Oil prices still have room – .

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Oil prices still have room – .


In mid-year 2021, we see that we are in an unstable state when it comes to crude supplies. Of the three biggest contributors to the global supply, the United States, Russia and OPEC + (Russia is the “+” in OPEC +), all capable of producing more than 10mm of BOPD, we find that it is OPEC + a little in disarray. With the world now in deficit Regarding 2-3mm BOEPD oil production and demand, there is little margin for error.

In an article published in Reuters, the emerging dynamic of the current OPEC + meeting was the focus of attention. The main topic of the meeting, namely the pace at which the 2020 production cuts are expected to be phased out, appeared to be on the verge of deadlock as the UAE expressed dissatisfaction with its production base. The United Arab Emirates noted that other producers had benefited from increases since the earliest dates of the reduction agreement. According to OPEC rules, decisions on production must be unanimous.

In this article, we will review the anticipated production trends of these two key producers, the United States and that of the OPEC + cartel. The objective is to project production exit rates for them at the end of the year. Once we have these data points, we will sync with the EIA’s projected rates for global production for 2021.

OPEC +

To say that the members of this cartel and their honorary member, Russia, are happy with the direction oil prices have taken recently is to understate their jubilation. The arrival of nearly $ 80 Brent could not have come at a better time. Major producers like the Kingdom of Saudi Arabia (KSA) and Russia depend on oil revenues to finance their economies. In the case of KSA, it is well known that it takes $ 80 Brent to balance their books. In recent years they have been tap into cash reserves and sell part of their main reserve of wealth, Aramco.

Related: Major Oil Drain In Iraq Creates Opportunity For China

Russia has seen its sovereign wealth fund increase massively this year. A Reuters article notes that these funds will be used to finance much needed social programs and pension increases. With a parliamentary election slated for this fall, the timing of that cash bonus is exactly what the doctor ordered.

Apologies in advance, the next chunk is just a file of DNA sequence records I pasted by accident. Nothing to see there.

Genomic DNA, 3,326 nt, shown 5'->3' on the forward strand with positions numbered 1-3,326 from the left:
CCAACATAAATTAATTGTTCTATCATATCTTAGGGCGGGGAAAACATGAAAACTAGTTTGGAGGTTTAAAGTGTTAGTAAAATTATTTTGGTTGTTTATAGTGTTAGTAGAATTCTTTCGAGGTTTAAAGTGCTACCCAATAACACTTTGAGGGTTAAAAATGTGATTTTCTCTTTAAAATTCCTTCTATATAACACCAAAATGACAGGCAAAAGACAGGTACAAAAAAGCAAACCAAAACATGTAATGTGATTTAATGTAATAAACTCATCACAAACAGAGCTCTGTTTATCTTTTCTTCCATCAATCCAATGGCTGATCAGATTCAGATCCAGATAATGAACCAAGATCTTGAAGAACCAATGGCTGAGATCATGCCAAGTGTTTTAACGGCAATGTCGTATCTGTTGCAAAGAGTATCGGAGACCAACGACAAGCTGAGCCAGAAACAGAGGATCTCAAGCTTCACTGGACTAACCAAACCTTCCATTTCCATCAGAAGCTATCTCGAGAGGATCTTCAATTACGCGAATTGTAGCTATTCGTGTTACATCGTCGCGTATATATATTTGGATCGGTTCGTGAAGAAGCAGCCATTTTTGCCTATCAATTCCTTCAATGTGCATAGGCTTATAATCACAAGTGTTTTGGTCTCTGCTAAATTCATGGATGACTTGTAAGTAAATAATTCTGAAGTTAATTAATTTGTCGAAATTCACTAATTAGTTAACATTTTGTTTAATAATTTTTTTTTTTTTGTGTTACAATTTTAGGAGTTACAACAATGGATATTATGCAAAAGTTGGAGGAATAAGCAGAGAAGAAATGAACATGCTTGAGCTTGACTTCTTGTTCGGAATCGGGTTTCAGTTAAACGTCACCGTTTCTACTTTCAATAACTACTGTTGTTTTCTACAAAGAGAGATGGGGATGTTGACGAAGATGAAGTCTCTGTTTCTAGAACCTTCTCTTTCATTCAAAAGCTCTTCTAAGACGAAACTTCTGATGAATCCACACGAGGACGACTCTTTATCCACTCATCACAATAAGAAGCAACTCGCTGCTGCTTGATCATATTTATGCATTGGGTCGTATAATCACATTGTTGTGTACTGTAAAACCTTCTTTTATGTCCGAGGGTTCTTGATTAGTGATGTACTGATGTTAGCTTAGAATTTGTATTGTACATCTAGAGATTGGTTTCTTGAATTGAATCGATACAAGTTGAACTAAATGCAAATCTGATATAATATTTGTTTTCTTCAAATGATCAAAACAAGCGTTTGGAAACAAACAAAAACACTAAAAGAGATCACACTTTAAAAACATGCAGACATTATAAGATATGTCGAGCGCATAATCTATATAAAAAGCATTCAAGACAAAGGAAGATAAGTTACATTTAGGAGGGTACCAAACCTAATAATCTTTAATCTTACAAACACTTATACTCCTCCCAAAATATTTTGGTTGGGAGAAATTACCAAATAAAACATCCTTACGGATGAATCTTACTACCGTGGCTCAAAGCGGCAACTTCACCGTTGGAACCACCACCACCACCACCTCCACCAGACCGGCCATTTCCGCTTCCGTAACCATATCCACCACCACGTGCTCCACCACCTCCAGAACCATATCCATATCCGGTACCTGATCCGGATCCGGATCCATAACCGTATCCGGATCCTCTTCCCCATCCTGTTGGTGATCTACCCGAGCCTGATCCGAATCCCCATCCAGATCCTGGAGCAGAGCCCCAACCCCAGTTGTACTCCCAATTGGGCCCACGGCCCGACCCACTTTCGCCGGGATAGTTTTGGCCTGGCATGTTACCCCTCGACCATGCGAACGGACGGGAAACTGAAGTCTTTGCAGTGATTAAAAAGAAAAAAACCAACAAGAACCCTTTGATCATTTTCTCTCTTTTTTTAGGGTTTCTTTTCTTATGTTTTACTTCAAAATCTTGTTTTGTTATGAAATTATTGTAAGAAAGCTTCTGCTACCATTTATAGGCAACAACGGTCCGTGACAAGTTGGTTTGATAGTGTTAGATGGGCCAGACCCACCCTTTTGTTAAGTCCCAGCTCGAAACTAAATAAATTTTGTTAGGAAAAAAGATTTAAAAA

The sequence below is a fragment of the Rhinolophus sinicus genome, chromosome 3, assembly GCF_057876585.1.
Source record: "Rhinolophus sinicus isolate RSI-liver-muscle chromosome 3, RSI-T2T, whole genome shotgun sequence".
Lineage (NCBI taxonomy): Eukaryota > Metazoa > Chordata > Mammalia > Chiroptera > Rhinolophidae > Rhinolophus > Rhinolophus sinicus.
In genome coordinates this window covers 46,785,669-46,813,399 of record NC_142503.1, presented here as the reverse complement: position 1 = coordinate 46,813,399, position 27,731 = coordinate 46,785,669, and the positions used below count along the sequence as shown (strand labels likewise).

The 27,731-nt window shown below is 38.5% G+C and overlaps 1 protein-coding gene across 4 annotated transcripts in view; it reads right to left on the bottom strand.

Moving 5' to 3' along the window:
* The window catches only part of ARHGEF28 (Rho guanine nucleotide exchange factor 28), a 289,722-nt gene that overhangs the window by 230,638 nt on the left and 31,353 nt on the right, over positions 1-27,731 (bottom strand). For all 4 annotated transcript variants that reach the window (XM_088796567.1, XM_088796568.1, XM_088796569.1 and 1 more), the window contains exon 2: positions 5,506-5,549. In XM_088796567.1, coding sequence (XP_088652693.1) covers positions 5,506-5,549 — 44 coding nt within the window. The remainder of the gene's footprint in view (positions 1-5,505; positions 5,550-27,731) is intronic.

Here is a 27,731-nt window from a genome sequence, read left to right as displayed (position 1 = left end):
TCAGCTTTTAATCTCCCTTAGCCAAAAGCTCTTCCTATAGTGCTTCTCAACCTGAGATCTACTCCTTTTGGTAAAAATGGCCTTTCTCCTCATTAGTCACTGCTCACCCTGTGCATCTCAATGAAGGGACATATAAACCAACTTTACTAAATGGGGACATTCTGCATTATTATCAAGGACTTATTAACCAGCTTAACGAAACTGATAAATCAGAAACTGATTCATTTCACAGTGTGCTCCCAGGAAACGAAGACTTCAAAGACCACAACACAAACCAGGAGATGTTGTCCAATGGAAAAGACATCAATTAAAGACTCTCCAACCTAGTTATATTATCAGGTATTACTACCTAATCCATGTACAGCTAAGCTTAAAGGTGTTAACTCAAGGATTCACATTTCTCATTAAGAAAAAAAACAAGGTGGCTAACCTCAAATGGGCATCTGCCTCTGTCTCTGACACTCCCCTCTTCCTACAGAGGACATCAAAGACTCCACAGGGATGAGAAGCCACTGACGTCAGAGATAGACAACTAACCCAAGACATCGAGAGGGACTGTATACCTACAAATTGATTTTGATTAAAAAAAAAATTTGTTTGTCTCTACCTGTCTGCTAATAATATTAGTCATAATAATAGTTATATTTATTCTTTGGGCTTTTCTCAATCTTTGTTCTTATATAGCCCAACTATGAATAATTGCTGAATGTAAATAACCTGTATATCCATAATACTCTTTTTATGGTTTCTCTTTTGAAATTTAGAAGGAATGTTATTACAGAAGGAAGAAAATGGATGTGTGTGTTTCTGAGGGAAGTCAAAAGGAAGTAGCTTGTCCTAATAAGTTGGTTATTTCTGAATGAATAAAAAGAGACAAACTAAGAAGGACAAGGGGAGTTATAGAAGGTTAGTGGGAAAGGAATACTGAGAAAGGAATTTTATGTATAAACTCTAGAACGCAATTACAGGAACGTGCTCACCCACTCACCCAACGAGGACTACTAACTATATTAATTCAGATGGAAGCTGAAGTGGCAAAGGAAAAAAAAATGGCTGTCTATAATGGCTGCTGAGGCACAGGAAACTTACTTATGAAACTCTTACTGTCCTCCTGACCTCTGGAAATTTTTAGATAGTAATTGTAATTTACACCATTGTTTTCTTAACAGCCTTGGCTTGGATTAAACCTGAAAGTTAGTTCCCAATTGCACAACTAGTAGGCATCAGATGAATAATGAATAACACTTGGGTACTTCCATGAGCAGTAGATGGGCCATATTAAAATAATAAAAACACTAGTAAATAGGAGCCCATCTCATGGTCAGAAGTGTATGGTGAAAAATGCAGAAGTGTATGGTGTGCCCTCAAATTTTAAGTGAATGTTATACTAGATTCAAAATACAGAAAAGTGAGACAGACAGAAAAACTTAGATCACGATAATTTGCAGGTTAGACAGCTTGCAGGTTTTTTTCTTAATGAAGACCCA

The stake of the current meeting was the addition of 400K BOPD to OPEP + output. An action that would reduce their original BOPD output cuts by 10mm, just over 4mm BOPD today. This additional volume would be increased monthly until December if the decision was approved, for a total BOPD increase of 2mm by the end of 2021.

The talks then collapsed, as noted in this report, due to the UAE-UAE’s demands for an increase in their base production. This is the level from which individual cuts are calculated and represents their capacity to produce. The UAE has spent billions to modernize its infrastructure since this limit was set and wants its baseline to reflect its new generation capacity.

Without modifying the output levels, OPEC exit would remain at the current level of around 25.4mm BOPD. All the entities agree that more barrels are needed to balance the market. OPEC members are expected to resolve this disagreement and come up with these additional barrels. Estimates are that OPEC has sufficient reserve capacity to eventually revert to ~ 34mm BOPD if economic circumstances warrant. The still a few questions as to how long it would take, however, some estimates go as high as a year for key fields to produce to their full potential. And, it’s also worth noting that some OPEC growers including Iran, Nigeria, Libya, and Venezuela under-produce their quotas due to decline or neglect of fields.